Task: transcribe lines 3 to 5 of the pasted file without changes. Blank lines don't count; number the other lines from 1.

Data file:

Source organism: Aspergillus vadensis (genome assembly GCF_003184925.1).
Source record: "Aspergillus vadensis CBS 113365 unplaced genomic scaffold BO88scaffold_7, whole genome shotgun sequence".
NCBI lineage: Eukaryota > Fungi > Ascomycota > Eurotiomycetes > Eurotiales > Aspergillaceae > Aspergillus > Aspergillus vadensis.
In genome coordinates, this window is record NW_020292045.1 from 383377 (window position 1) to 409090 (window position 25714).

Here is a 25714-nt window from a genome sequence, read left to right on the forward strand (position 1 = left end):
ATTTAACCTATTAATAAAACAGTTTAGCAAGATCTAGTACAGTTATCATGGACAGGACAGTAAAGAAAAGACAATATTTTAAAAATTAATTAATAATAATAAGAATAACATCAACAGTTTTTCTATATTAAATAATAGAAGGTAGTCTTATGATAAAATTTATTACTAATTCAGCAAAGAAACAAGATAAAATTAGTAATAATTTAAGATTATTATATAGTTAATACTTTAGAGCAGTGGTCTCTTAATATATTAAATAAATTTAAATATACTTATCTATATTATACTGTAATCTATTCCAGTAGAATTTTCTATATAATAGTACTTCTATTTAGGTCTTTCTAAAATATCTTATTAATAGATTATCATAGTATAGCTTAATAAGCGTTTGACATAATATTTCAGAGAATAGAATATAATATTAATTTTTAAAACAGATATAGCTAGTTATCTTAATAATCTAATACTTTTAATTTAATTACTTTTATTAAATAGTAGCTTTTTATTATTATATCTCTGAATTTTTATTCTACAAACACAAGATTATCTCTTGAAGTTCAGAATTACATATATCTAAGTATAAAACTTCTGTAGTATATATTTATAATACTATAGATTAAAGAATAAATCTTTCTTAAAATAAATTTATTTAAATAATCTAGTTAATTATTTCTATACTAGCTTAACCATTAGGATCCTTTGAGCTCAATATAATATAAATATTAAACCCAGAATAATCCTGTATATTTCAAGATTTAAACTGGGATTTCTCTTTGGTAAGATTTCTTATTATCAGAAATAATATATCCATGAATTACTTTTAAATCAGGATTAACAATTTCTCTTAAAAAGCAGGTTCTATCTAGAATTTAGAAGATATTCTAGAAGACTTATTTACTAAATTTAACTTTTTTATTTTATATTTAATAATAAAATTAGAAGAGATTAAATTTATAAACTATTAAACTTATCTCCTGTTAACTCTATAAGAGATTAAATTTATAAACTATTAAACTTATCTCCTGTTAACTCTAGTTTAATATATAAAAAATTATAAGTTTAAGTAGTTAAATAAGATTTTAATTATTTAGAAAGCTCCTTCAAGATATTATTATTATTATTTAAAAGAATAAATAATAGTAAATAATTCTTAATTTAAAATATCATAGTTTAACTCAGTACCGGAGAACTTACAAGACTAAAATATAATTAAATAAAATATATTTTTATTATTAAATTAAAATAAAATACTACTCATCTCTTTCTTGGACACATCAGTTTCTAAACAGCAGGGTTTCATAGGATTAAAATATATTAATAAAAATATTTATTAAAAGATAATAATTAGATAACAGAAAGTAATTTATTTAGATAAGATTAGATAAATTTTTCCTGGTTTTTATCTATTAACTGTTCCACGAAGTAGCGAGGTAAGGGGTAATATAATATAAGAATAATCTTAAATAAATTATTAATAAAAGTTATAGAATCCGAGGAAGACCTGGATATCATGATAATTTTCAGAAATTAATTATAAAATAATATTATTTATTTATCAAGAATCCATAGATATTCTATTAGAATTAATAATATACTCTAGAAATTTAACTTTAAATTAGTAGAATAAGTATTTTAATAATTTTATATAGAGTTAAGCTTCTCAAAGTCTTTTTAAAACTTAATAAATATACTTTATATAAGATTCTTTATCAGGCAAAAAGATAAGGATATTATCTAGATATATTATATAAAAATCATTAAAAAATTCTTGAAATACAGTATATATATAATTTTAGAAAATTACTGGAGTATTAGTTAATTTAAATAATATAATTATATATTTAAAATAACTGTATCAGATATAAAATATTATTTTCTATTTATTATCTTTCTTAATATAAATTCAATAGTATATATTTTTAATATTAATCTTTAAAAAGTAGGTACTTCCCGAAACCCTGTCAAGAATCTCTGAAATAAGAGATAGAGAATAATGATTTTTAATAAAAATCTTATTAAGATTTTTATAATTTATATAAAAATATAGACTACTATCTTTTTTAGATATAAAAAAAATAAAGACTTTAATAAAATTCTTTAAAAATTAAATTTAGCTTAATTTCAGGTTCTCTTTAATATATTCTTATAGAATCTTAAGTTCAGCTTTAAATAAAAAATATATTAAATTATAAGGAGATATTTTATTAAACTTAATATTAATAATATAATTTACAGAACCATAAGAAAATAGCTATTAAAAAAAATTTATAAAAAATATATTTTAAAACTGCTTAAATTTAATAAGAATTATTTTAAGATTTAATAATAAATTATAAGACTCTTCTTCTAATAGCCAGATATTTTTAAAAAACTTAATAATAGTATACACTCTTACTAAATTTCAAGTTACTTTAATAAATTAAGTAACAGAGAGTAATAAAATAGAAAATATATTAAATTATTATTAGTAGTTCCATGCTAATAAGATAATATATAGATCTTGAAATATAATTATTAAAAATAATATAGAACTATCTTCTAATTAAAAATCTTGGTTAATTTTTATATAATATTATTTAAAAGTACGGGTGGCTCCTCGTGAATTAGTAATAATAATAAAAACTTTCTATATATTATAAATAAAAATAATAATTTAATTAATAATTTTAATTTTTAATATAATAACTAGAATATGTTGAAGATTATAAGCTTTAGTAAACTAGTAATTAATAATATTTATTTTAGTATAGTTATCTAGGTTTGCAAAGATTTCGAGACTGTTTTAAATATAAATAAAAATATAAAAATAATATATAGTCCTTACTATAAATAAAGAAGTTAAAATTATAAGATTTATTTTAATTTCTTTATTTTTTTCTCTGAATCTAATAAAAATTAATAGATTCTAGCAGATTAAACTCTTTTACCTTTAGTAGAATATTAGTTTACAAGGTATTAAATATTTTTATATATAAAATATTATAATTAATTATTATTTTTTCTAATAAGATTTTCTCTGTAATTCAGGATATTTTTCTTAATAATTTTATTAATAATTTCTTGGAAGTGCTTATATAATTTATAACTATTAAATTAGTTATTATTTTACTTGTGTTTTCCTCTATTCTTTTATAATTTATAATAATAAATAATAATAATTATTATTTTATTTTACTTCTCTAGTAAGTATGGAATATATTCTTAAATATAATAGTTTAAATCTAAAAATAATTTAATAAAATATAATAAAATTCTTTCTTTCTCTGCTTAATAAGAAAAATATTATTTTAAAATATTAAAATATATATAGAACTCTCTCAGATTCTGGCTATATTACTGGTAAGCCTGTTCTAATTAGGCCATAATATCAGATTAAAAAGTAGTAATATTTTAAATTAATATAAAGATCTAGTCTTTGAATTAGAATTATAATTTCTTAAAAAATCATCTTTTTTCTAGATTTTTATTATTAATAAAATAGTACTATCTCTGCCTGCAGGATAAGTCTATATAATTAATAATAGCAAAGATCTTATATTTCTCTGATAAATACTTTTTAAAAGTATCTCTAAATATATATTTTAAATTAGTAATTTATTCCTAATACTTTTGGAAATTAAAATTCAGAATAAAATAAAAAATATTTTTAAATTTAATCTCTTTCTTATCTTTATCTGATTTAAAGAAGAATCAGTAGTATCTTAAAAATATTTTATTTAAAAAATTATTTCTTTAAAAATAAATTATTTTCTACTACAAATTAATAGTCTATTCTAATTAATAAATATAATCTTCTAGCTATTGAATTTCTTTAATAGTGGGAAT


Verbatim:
NCBI lineage: Eukaryota > Fungi > Ascomycota > Eurotiomycetes > Eurotiales > Aspergillaceae > Aspergillus > Aspergillus vadensis.
In genome coordinates, this window is record NW_020292045.1 from 383377 (window position 1) to 409090 (window position 25714).

Here is a 25714-nt window from a genome sequence, read left to right on the forward strand (position 1 = left end):